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Art Conservation and Preservation Are Important Practices in the Brandywine Valley

Adobe Stock / DedMityay

Whether family heirlooms or rare items, your collectibles deserve proper care.

“Furniture glue dries out, surfaces get crusty. We also see a fair amount of fire and storm damage—and damages from pets.”

So says Scott Alexander, co-owner of New Life Furniture Systems in Wilmington. Since 1996, he and his brother-in-law, Robert Trent, have been helping clients take care of their vintage furniture by utilizing the three Rs: repair, reupholster and refinish. “Every other generation needs to attend to their furniture,” Alexander says. “About every 50 years, a piece of furniture will need repair. A lot of this damage occurs when people try to shove furniture across the room for cleaning or redecoration.”

Since colonial days, the Brandywine Valley has been a magnet for fine artists and craftspeople. Many of their creations still exist today in area museums and homes sometimes owned by families who’ve resided here for generations. In almost every family, someone is a collector—of antiques, family heirlooms, books, furniture, automobiles, and paintings and other works of art. Often, they don’t take time to store them properly or adequately restore them if they’re damaged. There’s also the question of restoration or modernization, especially when it comes to cars and furniture.

“About every 50 years, a piece of furniture will need repair. A lot of this damage occurs when people try to shove furniture across the room for cleaning or redecoration.”
—New Life Furniture Systems’ Scott Alexander

Our region has fostered a cadre of specialists like Alexander and Trent. At the institutional level, Winterthur Museum, Garden & Library is well known for its resident experts and educational offerings, including a longstanding master’s degree program with the University of Delaware. The former home of Henry Francis du Pont, Winterthur was opened to the public in 1951. Today its unparalleled collection includes nearly 90,000 objects made (or used) in America since 1640, all displayed or stored in the 175-room mansion.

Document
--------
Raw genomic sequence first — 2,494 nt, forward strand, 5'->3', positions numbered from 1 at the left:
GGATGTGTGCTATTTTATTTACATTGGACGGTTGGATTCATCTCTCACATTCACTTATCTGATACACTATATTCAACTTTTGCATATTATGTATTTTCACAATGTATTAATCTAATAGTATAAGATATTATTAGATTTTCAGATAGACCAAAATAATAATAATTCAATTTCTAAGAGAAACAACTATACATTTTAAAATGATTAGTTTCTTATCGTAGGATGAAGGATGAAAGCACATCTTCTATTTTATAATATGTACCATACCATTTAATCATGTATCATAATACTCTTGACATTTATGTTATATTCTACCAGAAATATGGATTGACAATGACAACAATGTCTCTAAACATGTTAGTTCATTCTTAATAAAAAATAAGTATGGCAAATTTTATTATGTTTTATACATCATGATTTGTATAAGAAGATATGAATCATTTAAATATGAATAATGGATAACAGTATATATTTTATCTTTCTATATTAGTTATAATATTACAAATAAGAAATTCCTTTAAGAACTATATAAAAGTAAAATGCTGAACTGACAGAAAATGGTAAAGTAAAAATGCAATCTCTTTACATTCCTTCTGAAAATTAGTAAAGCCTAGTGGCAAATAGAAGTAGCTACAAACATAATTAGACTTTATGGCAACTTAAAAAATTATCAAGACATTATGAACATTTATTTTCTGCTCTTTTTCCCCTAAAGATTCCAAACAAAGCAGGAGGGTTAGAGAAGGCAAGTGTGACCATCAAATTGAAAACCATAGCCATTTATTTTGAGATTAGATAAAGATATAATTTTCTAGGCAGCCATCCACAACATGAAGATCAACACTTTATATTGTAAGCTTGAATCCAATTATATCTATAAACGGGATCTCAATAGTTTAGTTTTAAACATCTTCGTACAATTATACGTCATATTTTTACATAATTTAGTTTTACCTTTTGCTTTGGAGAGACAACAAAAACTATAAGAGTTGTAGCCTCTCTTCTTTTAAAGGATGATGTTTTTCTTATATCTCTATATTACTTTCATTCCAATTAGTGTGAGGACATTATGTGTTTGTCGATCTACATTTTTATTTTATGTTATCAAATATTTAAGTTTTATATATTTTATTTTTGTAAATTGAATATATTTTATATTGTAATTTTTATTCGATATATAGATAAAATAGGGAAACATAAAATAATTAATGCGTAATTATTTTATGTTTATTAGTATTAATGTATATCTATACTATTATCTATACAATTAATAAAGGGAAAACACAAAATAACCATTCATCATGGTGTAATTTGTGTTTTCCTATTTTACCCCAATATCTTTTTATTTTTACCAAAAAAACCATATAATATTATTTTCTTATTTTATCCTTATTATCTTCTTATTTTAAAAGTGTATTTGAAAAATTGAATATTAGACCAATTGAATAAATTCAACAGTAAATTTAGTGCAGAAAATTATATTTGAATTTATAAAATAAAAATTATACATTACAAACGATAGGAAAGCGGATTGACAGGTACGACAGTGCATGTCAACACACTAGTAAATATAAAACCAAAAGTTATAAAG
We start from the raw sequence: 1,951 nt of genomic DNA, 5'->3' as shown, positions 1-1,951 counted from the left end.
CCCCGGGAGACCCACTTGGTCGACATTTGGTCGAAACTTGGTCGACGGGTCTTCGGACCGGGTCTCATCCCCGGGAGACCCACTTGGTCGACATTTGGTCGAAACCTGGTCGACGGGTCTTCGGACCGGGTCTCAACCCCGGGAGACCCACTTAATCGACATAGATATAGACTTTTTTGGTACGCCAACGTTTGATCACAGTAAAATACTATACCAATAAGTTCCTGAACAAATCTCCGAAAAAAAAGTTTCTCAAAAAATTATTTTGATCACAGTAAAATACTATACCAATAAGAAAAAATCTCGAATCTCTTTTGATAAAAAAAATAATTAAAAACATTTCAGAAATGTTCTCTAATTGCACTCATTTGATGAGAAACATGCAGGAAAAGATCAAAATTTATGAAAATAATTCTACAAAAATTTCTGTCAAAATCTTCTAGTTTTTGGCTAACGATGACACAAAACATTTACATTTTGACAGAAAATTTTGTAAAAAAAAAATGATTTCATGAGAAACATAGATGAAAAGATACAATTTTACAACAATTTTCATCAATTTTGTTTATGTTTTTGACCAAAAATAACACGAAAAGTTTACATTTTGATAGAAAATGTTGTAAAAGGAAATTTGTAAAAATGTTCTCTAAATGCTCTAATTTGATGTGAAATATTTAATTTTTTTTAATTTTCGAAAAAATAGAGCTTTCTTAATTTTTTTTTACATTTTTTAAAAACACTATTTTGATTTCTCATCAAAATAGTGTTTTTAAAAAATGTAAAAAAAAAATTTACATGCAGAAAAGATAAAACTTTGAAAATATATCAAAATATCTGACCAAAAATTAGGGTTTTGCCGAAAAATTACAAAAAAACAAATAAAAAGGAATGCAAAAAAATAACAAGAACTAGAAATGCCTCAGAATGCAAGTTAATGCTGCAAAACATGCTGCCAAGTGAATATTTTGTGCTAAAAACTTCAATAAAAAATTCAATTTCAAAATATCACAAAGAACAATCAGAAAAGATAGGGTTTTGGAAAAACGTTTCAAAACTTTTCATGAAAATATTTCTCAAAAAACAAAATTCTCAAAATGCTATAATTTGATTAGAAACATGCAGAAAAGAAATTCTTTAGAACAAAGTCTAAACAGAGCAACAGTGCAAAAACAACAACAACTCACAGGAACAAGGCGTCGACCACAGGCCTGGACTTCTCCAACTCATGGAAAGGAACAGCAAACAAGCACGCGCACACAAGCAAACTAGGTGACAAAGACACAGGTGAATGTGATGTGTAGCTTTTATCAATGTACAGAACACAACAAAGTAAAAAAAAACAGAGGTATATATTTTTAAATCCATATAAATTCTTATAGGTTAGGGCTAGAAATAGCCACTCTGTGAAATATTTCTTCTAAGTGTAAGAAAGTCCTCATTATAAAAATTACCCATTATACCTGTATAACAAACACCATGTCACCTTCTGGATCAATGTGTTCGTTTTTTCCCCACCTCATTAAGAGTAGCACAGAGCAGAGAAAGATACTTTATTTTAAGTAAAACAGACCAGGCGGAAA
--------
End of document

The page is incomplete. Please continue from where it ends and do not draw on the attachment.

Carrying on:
The program in art conservation offers free advice at clinics five times a year. “People can bring up to three objects of a type—paintings, textiles, furniture—for a 30-minute appointment and can arrange for multiple appointments,” says Winterthur spokesperson Jason Brudereck.

Adobe Stock / DedMityay

At the clinics, collectors can get advice on how to care for their objects, although no valuations are given. Visitors can also sign up for hour-long tours of the museum’s three conservation labs. Caring for Your Cherished Objects: The Winterthur Guide provides practical information on how to prolong the life of vintage items. The book is on sale in the museum shop.

Many vintage collectibles are enjoyed on a continuing basis—even vintage automobiles. “I never cease to be amazed by the reaction some people have to the mechanical capabilities of antique automobiles, as if they’re archaic, delicate machines capable of being driven only short distances—and even then, only very carefully,” wrote David Schultz a dozen years ago in Hemmings Classic Car. “In reality, most of the classics were overbuilt machines. A friend of mine just began restoring his first classic and was taken aback by the quality of design and construction of the massive automobile. So why do people think these cars can’t be driven?”

The same is true of furniture. “Half our business is reupholstering,” says Alexander, who has a staff of 10 in his shop. “Right now, we’re painting a lot of wooden furniture. In the 1990s, people were taking the paint off for the original wood. Now we’re putting it back on again—lots of blues and grays. People like to reinvent pieces.”

When it comes to routine maintenance, Alexander warns of overdoing it. “Generally, we don’t recommend lots of furniture oils and waxes,” he says. “A soft, damp cloth with soapy water is all you need—and then maybe just a touch of polish.”

Applied with proper TLC, of course.

Visit winterthur.org.

Roger Morris

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